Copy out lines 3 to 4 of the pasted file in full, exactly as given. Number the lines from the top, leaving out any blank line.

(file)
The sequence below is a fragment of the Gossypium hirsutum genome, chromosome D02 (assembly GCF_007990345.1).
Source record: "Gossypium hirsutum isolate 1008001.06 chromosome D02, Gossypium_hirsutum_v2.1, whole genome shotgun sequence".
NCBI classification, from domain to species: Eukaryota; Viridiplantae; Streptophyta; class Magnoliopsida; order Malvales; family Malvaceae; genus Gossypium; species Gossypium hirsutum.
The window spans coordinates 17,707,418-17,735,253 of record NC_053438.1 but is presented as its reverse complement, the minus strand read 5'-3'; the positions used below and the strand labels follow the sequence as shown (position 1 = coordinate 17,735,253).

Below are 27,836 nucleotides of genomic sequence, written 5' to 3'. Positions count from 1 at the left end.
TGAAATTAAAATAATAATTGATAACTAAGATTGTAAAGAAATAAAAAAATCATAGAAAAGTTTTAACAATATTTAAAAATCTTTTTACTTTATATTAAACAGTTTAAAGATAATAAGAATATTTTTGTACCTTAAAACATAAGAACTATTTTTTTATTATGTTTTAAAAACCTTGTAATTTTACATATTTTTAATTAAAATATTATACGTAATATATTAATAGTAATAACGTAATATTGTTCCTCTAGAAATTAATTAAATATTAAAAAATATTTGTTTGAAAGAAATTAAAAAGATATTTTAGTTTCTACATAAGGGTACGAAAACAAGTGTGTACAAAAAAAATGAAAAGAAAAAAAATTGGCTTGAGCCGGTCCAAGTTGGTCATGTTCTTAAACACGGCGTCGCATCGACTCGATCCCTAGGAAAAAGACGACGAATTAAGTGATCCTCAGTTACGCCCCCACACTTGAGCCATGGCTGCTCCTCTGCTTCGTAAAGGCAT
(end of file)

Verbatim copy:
NCBI classification, from domain to species: Eukaryota; Viridiplantae; Streptophyta; class Magnoliopsida; order Malvales; family Malvaceae; genus Gossypium; species Gossypium hirsutum.
The window spans coordinates 17,707,418-17,735,253 of record NC_053438.1 but is presented as its reverse complement, the minus strand read 5'-3'; the positions used below and the strand labels follow the sequence as shown (position 1 = coordinate 17,735,253).